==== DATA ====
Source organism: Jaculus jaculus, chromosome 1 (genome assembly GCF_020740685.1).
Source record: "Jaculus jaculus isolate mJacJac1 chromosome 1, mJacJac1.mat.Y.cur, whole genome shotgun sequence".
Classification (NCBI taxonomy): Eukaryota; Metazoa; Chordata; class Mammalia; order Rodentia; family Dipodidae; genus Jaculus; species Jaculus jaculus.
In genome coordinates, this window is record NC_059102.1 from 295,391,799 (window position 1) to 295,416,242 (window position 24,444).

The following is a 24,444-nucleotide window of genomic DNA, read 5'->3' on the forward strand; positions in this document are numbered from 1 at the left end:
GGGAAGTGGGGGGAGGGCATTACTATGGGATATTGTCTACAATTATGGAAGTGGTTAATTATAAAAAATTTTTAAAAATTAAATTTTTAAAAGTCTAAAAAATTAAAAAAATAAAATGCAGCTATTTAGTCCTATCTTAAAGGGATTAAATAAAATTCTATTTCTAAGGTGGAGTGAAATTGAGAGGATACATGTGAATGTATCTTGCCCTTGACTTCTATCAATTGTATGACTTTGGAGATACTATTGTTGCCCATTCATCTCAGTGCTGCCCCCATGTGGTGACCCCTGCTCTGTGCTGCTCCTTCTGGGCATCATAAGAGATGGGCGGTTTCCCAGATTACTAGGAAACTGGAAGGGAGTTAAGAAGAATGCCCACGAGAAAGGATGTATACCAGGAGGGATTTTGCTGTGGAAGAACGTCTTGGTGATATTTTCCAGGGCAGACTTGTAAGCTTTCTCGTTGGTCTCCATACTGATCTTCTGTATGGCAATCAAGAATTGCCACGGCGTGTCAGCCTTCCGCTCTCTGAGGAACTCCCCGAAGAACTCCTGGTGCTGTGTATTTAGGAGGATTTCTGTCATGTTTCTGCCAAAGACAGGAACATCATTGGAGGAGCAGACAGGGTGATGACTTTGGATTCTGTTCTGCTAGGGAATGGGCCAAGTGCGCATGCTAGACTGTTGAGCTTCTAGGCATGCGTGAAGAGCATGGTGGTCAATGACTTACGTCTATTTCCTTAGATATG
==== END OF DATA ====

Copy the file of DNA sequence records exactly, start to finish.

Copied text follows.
Source organism: Jaculus jaculus, chromosome 1 (genome assembly GCF_020740685.1).
Source record: "Jaculus jaculus isolate mJacJac1 chromosome 1, mJacJac1.mat.Y.cur, whole genome shotgun sequence".
Classification (NCBI taxonomy): Eukaryota; Metazoa; Chordata; class Mammalia; order Rodentia; family Dipodidae; genus Jaculus; species Jaculus jaculus.
In genome coordinates, this window is record NC_059102.1 from 295,391,799 (window position 1) to 295,416,242 (window position 24,444).

The following is a 24,444-nucleotide window of genomic DNA, read 5'->3' on the forward strand; positions in this document are numbered from 1 at the left end:
GGGAAGTGGGGGGAGGGCATTACTATGGGATATTGTCTACAATTATGGAAGTGGTTAATTATAAAAAATTTTTAAAAATTAAATTTTTAAAAGTCTAAAAAATTAAAAAAATAAAATGCAGCTATTTAGTCCTATCTTAAAGGGATTAAATAAAATTCTATTTCTAAGGTGGAGTGAAATTGAGAGGATACATGTGAATGTATCTTGCCCTTGACTTCTATCAATTGTATGACTTTGGAGATACTATTGTTGCCCATTCATCTCAGTGCTGCCCCCATGTGGTGACCCCTGCTCTGTGCTGCTCCTTCTGGGCATCATAAGAGATGGGCGGTTTCCCAGATTACTAGGAAACTGGAAGGGAGTTAAGAAGAATGCCCACGAGAAAGGATGTATACCAGGAGGGATTTTGCTGTGGAAGAACGTCTTGGTGATATTTTCCAGGGCAGACTTGTAAGCTTTCTCGTTGGTCTCCATACTGATCTTCTGTATGGCAATCAAGAATTGCCACGGCGTGTCAGCCTTCCGCTCTCTGAGGAACTCCCCGAAGAACTCCTGGTGCTGTGTATTTAGGAGGATTTCTGTCATGTTTCTGCCAAAGACAGGAACATCATTGGAGGAGCAGACAGGGTGATGACTTTGGATTCTGTTCTGCTAGGGAATGGGCCAAGTGCGCATGCTAGACTGTTGAGCTTCTAGGCATGCGTGAAGAGCATGGTGGTCAATGACTTACGTCTATTTCCTTAGATATG